For high-end shops, go to The Royal Exchange, which was once the hub of the world’s cotton trade. Now there are luxury retailers, high-street brands and boutique shops.
You’ll find loads of household names at the Trafford Centre including Selfridges, John Lewis and Superdry.
Oklahoma is a huge shop for gifts and household items. It’s wonderful for unusual products including jewellery, books, retro sweets and kitchenware.
For gorgeous food, visit the Piccadilly Street Food Market open every Thursday, Friday and Saturday for food from around the world such as bread, gourmet sausages, New York fries and curries.
The Oxfam Original shop is a fabulous place for getting vintage clothes as well as designer labels at super prices. Plus you’re supporting a great cause and helping the planet by reusing existing clothes.
At least one trip to Manchester’s Chinatown is highly recommended. It’s the third largest Chinatown in Europe and has great Chinese, Thai, Korean, Japanese and Vietnamese restaurants as well as Chinese supermarkets and medicine shops. Look out for the archway on Faulkner Street which was specially built in China and is adorned with fantastic dragons and phoenixes. We recommend dinner at the Yang Sing in a beautiful Grade Two-listed building and is now run by the third generation of the Yeung family.
For fine city views, book a table at 20 Stories rooftop restaurant and cocktail bar at the top of a 20-storey building. It’s run by local celebrity chef Aiden Byrne and is a seriously cool place to eat modern British food with a twist or enjoy a drink – try the 20 Stories cocktail if you love gin.
If you’re a Man Utd fan, head a few miles west of Manchester to Worsley to eat at George’s Dining Room & Bar run by the legendary Ryan Giggs. The menu is modern British with some interesting vegetarian choices.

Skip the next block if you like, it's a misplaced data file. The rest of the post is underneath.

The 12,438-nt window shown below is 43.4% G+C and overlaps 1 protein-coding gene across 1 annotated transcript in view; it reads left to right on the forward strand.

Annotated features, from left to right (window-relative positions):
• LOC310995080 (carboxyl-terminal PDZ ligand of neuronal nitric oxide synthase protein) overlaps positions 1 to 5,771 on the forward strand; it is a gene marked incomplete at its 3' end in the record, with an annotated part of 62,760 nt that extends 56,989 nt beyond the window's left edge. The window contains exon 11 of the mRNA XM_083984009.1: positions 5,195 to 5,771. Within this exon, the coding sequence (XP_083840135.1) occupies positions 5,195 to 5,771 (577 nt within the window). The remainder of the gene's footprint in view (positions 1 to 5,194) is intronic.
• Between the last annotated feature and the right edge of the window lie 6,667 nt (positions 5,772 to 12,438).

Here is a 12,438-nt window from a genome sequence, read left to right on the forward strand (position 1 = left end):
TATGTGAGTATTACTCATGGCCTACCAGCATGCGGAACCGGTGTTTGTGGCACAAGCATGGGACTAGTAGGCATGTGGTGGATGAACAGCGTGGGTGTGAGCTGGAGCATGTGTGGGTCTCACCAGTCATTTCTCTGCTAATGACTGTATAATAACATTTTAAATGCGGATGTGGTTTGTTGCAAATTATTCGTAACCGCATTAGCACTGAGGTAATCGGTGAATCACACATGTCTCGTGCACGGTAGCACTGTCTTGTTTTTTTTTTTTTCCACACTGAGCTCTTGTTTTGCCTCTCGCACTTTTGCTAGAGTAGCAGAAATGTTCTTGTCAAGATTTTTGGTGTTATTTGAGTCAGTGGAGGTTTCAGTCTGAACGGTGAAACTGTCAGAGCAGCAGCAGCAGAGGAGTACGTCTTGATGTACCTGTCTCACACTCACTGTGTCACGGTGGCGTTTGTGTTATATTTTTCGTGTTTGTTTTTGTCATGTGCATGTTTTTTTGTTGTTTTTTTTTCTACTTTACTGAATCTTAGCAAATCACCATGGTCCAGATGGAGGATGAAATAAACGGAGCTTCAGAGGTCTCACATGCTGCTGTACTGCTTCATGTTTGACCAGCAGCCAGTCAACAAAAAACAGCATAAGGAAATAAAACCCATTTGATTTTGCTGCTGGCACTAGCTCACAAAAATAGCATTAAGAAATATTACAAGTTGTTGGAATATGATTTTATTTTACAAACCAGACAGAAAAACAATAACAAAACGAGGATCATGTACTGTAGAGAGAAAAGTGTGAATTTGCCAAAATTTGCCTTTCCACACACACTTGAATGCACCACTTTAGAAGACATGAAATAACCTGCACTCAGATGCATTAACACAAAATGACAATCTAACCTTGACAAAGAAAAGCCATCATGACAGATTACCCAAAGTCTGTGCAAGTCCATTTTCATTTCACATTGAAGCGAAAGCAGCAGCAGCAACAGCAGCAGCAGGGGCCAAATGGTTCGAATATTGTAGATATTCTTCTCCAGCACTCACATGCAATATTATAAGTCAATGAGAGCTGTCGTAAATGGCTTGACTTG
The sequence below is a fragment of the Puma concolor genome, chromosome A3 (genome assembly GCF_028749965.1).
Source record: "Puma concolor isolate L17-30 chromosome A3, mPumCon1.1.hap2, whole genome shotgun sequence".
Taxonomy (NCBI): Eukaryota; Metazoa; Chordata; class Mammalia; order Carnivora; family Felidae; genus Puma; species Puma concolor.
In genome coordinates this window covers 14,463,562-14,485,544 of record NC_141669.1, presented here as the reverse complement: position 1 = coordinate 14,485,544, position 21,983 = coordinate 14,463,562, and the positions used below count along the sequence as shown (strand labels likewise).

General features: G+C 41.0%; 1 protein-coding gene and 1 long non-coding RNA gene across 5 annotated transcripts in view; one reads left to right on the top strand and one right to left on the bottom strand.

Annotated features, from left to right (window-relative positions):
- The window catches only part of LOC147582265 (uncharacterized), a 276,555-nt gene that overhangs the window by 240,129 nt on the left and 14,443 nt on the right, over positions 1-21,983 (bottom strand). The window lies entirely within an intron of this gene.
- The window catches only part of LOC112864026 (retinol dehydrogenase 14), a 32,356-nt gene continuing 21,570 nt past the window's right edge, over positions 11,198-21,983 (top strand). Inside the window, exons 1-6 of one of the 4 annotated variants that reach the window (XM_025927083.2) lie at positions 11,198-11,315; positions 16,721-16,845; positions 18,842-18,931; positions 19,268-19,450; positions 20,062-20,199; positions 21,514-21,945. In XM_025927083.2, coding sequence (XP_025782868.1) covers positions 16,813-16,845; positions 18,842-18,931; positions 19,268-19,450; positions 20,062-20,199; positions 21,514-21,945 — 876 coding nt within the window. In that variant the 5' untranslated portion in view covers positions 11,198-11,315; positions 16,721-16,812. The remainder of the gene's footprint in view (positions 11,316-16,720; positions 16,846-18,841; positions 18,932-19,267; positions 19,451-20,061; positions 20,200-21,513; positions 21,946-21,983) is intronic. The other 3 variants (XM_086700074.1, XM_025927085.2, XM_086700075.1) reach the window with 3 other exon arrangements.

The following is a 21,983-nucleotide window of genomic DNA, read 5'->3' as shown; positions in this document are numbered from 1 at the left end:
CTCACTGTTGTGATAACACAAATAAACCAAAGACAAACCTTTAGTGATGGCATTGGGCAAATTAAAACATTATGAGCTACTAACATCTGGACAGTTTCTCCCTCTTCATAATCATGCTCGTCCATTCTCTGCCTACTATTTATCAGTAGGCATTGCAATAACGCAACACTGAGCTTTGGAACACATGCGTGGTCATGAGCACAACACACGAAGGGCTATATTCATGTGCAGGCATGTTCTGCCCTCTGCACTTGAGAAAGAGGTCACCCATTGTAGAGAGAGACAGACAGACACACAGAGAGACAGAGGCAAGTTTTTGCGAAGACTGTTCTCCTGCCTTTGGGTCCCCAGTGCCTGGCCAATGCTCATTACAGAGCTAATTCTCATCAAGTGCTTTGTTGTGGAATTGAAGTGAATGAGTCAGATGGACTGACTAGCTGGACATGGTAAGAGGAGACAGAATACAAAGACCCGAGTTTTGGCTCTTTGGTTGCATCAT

Manchester has several great fish and chip restaurants. A favourite is The Hip Hop Chip Shop as it’s a great place for socialising, thanks to the many events it holds. The food is hot too if you are hankering after fish and chips or a pie. There are some days when a bowl of chips, cheese and curry sauce washed down with a Manchester Bitter beer really hit the spot!
The Printworks is a buzzy entertainment hotspot open 20 hours a day. It used to be a publishing house and now has 16 bars and restaurants, an amazing Vue cinema, and gym with a pool plus events galore. What’s really cool is that the rooftop garden has beehives, beetles and an allotment. Whatever you fancy in the way of food or entertainment, be it the music at Hard Rock Cafe, German beer at The Bierkeller or Brazillian cocktails and dancing at Floripa, The Printworks delivers.
The Gay Village around the vibrant Canal Street is another amazing place for a night out with loads of restaurants, bars and clubs to meet friends. It’s certainly one of the liveliest areas of Manchester. Take your pick from a wide range of venues such as a lush cocktail at Velvet Bar, Cruz 101 for late night partying – this venue was the Babylon bar in TV show Queer As Folk – or drinks offers at “the lesbian mecca of the north”, Vanilla.
Manchester has its fair share of Victorian boozers but one of the most charming is The Peveril of the Peak which has a large selection of real ales and lagers. It’s a traditional pub with a glorious green-tiled exterior and an interior full of polished wood and stained glass.
It’s practically compulsory to go to the football or at least visit a stadium. You can take a tour of the 75,000-capacity Old Trafford stadium which includes a walk down the tunnel on to the pitch to get a feel of what it’s like to be a Manchester United superstar. Alternatively you can take a tour of the Manchester City stadium which includes a trip to the trophy room and the pitchside dugouts.
The National Football Museum in Manchester charts the history of football plus you get a chance to test your silky skills at the interactive stations.
Go to Salford Quays for a walk along the canal and a visit to the MediaCityUK for a tour of the northern headquarters of the BBC as well as the Imperial War Museum North. The Lowry arts centre is also in Salford where you can see some of his individualistic paintings as well as explore its restaurants, shops and theatre.
For something out of the ordinary, take a trek to the Grade Two-listed Monastery in Gorton. Originally built by the Franciscan brothers, the buildings of this Gothic masterpiece have been lovingly renovated. Check the website for any events such as live music and workshops.
Visit Chetham’s Library, the oldest surviving public library in the English-speaking world. The library dates from 1421 and more than half of its collection was published before 1851.